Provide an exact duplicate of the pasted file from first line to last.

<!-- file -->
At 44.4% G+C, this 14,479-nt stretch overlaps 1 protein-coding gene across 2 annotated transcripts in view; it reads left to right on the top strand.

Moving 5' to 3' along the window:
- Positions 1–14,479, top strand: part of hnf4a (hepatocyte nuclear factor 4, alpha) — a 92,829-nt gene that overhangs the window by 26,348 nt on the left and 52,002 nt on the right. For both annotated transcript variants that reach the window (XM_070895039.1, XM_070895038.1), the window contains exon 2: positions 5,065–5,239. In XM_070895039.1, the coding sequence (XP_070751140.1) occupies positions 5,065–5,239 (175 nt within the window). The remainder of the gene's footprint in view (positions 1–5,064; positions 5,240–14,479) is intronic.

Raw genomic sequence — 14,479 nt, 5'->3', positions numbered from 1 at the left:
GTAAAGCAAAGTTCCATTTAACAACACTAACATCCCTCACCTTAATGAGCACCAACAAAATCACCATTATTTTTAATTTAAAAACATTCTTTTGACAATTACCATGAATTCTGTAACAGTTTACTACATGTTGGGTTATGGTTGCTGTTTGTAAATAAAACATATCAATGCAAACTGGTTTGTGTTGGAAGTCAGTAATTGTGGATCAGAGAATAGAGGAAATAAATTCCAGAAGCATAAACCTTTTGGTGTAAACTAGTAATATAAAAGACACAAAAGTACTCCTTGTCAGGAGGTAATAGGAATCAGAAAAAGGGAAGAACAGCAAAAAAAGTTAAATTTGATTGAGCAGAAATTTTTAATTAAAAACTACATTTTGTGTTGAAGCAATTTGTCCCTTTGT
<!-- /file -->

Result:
At 44.4% G+C, this 14,479-nt stretch overlaps 1 protein-coding gene across 2 annotated transcripts in view; it reads left to right on the top strand.

Moving 5' to 3' along the window:
- Positions 1–14,479, top strand: part of hnf4a (hepatocyte nuclear factor 4, alpha) — a 92,829-nt gene that overhangs the window by 26,348 nt on the left and 52,002 nt on the right. For both annotated transcript variants that reach the window (XM_070895039.1, XM_070895038.1), the window contains exon 2: positions 5,065–5,239. In XM_070895039.1, the coding sequence (XP_070751140.1) occupies positions 5,065–5,239 (175 nt within the window). The remainder of the gene's footprint in view (positions 1–5,064; positions 5,240–14,479) is intronic.

Raw genomic sequence — 14,479 nt, 5'->3', positions numbered from 1 at the left:
GTAAAGCAAAGTTCCATTTAACAACACTAACATCCCTCACCTTAATGAGCACCAACAAAATCACCATTATTTTTAATTTAAAAACATTCTTTTGACAATTACCATGAATTCTGTAACAGTTTACTACATGTTGGGTTATGGTTGCTGTTTGTAAATAAAACATATCAATGCAAACTGGTTTGTGTTGGAAGTCAGTAATTGTGGATCAGAGAATAGAGGAAATAAATTCCAGAAGCATAAACCTTTTGGTGTAAACTAGTAATATAAAAGACACAAAAGTACTCCTTGTCAGGAGGTAATAGGAATCAGAAAAAGGGAAGAACAGCAAAAAAAGTTAAATTTGATTGAGCAGAAATTTTTAATTAAAAACTACATTTTGTGTTGAAGCAATTTGTCCCTTTGT